Washington State Route 99
William P. Stewart Memorial Highway
A map of the Seattle metropolitan area with SR 99 highlighted in red.
|Defined by RCW|
|Maintained by WSDOT|
|Length||49.13 mi (79.07 km)|
|Existed||1969 – present|
|South end||I-5 in Fife|
SR 18 in Federal Way|
SR 509 in Federal Way
|North end||SR 518 in SeaTac|
|South end||SR 599 in Tukwila|
SR 509 in Seattle|
SR 525 in Lynnwood
|North end||I-5 / SR 526 / SR 527 in Everett|
|Counties||Pierce, King, Snohomish|
State Route 99 (SR 99), also known as the Pacific Highway, is a state highway in the Seattle metropolitan area, part of the U.S. state of Washington. It runs 49 miles (79 km) from Fife in the south to Everett in the north, passing through the cities of Federal Way, SeaTac, Seattle, Shoreline, and Lynnwood. The highway is divided into two segments by a 2-mile (3.2 km) gap in the city of Tukwila, between the interchanges of SR 518 and SR 599. The route primarily follows arterial streets and has several freeway segments, including the Alaskan Way Viaduct in Downtown Seattle.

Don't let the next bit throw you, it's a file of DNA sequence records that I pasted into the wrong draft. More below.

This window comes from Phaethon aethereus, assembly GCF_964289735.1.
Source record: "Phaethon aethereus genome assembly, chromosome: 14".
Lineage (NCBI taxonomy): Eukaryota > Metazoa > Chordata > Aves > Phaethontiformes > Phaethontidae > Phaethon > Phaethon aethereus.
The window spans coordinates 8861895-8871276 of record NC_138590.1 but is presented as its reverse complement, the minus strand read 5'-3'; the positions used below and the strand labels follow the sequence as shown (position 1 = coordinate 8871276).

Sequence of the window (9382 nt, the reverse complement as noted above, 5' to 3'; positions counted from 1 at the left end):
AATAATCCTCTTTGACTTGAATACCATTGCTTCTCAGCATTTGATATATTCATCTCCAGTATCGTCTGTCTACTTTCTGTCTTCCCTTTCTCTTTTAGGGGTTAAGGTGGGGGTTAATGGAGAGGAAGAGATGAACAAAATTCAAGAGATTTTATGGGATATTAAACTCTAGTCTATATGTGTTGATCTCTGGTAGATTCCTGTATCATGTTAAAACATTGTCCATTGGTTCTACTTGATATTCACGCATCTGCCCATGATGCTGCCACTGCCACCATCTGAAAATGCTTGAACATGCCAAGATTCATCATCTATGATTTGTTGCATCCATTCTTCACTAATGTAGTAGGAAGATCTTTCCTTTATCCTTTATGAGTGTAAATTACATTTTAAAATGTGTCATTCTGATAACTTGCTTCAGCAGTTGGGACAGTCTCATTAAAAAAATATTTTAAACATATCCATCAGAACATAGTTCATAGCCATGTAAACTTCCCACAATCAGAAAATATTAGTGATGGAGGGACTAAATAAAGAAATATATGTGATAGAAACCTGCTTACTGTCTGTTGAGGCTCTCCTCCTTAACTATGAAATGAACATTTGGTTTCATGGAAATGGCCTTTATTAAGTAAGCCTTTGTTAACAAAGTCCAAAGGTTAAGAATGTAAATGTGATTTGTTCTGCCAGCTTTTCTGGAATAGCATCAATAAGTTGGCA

SR 99 follows a section of U.S. Route 99 (US 99), which originally crossed the state from south to north. US 99 was created in 1926 and replaced earlier local roads that date back to the 1890s and state roads designated as early as 1913. The highway was moved onto the Alaskan Way Viaduct in 1953, replacing a congested stretch through Downtown Seattle, and other sections were built to expressway standards in the 1950s.
US 99 was ultimately replaced by the Tacoma–Everett section of Interstate 5 (I-5), which opened in stages between 1965 and 1969. The route was de-certified in 1969 and SR 99 was created to keep segments of the highway under state control. It was officially named the William P. Stewart Memorial Highway in 2016, after a 15-year campaign to replace an earlier designation honoring Confederate president Jefferson Davis.
- 1 Route description
- 2 History
- 3 Public transit
- 4 Major intersections
- 5 References
- 6 External links